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Bowhunting on the internet

John McCoy
From his apartment in Charleston, Dave Mullins writes and edits material for the website he created for bowhunters who prefer to hunt on public land. Mullins wants his site to become the "go-to place" for such hunters.
John McCoy
A screen capture of the site's main page displays the many subject areas open for discussion on the site.
 Dave Mullins searched the vast expanse of the Internet in vain.He had hoped to find a website that catered specifically to hunters like him - bowhunters who prefer to hunt on public, rather than private, land. He found bits and pieces here and there, but never the whole enchilada."The main thing I wasn't finding was a one-stop shop, so to speak," Mullins said.So, last December, he sat down at the computer in his Charleston apartment and started designing the Public Land Bowhunters website."I wanted bowhunters across the country to have a central, comprehensive online destination where they could have all their needs met, and where they could meet new people who share a passion for bowhunting on public land."When Mullins said comprehensive, he meant it.The site, www.publiclandbowhunters/, has forums where hunters can discuss almost every imaginable aspect of their pastime.There is a general discussion forum, of course, but there are also forums that cater to very specific areas.One is geared toward education. In it, Mullins created sub-forums dedicated to do-it-yourself projects, weather, maps and GPS, and information about blood-trailing wounded animals. Another, under the heading "Chasin' Critters on Public Land," has sub-forums dedicated to bears, deer, elk, hogs, predators, turkeys, small game and bowfishing.Still another contains links to bowhunting forums in all 50 states. West Virginia's, for example, contains sub-links to the West Virginia Bowhunters Association website, the Traditional Bowhunters of Southern West Virginia site, and links to hunting-related news specific to the state.An equipment forum contains sub-forums dedicated to bows, arrows, broadheads, tree stands and ground blinds. There are also sub-forums that link to preferred merchants, forum contests, forum polls, and forum classifieds. There are even sub-forums for members of the military and for bowhunters of the Christian faith."I want the forum to be inclusive rather than exclusive," Mullins said. "The forum is open to people who enjoy any legal archery equipment — compound bows, recurve bows, longbows, crossbows or self bows."And while the forum does cater specifically to bowhunters, Mullins said it's open to literally anyone.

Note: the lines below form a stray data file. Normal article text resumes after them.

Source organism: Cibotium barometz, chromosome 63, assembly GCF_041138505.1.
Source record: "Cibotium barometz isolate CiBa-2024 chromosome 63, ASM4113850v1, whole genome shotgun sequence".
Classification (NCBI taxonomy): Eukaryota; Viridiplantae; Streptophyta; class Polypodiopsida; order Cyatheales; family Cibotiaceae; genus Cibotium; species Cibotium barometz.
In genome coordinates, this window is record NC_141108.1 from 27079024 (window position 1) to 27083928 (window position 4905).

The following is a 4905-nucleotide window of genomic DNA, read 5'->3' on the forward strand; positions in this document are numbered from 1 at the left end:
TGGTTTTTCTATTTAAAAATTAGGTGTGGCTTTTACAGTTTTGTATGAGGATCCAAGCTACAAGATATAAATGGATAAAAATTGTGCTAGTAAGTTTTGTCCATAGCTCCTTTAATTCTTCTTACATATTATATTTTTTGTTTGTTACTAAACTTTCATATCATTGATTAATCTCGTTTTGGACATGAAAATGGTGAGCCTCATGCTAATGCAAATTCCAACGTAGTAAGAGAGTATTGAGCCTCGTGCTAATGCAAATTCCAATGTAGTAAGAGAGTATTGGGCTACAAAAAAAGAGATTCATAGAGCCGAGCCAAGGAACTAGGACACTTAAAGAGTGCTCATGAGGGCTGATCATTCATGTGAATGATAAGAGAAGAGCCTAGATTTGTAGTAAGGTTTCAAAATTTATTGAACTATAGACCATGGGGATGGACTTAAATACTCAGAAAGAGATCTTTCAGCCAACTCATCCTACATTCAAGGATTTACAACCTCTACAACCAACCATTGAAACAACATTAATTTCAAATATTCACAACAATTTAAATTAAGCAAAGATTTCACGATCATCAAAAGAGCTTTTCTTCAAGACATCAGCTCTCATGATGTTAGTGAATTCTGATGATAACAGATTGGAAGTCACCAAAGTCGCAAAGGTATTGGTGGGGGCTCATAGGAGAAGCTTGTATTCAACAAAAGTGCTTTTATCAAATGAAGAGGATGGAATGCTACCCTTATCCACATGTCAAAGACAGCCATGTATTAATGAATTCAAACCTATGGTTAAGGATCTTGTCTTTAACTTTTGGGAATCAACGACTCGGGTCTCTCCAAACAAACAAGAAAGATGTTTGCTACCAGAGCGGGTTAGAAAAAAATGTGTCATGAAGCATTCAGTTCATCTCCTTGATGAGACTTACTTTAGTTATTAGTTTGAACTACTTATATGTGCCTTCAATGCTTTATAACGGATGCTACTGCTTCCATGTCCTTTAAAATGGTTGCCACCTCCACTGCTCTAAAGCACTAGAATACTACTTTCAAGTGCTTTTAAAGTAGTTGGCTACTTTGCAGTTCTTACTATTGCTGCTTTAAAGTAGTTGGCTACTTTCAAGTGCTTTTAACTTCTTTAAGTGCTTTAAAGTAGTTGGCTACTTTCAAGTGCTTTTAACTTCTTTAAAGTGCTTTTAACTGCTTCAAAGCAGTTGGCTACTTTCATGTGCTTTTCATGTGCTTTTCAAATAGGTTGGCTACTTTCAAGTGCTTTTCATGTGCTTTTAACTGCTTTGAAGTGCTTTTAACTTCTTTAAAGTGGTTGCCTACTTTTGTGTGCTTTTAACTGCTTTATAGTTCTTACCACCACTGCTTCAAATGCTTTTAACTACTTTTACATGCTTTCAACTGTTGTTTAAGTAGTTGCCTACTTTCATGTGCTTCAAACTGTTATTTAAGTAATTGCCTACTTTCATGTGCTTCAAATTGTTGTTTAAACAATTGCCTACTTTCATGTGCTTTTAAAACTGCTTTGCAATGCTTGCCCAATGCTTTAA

"I support all legal forms of hunting in the United States," he said. "All of us decide what form of hunting is best for us, and everyone is welcome on this website, regardless which form of hunting we prefer."
The site currently has 317 members. Membership is free, but isn't necessary to gain access to the forums."I wanted to make it completely transparent, so anyone could look through it without having to become a member," Mullins said. "Public land bowhunting has been my passion for a long time. That's why I've spent so many hours creating content for this website. I believe that the more knowledgeable a hunter is the better. We owe it to the animals we hunt - and to our sport - to be the most knowledgeable, ethical bowhunters we can be."Mullins has both short-term and long-term goals for the website."By the end of this year, I hope to have 1,000 members," he said. "A year from now, I want the forum to have developed a national identity and to have become a go-to spot for archers."Word appears to be getting out."Just this week, I've added 22 members and three preferred merchants. A few big-name bowhunters are among the new members, and national companies are among the preferred merchants," Mullins said.
Every day after he arrives home from his job in the health-care industry, Mullins sits down at his computer and searches the Internet for pertinent new material. Often, he calls on his own knowledge and expertise and creates original content."It's a mix," he said. "It's a combination of my knowledge and stuff from other sources."He's particularly proud of the research he's done in helping hunters understand how better to blood-trail animals they've shot."Some of the material came from forensic experts on interpreting blood spatter," he said. "It goes into great detail on how to interpret blood sign."Knowledge is only one of the things Mullins hopes to impart in his site."The goal is to make that knowledge available, and also to entertain my fellow hunters and to help them develop a sense of camaraderie with like-minded people," he said. "It's my goal that the forum grows to be the best online destination for our niche membership."Reach John McCoy at 304-348-1231 or e-mail
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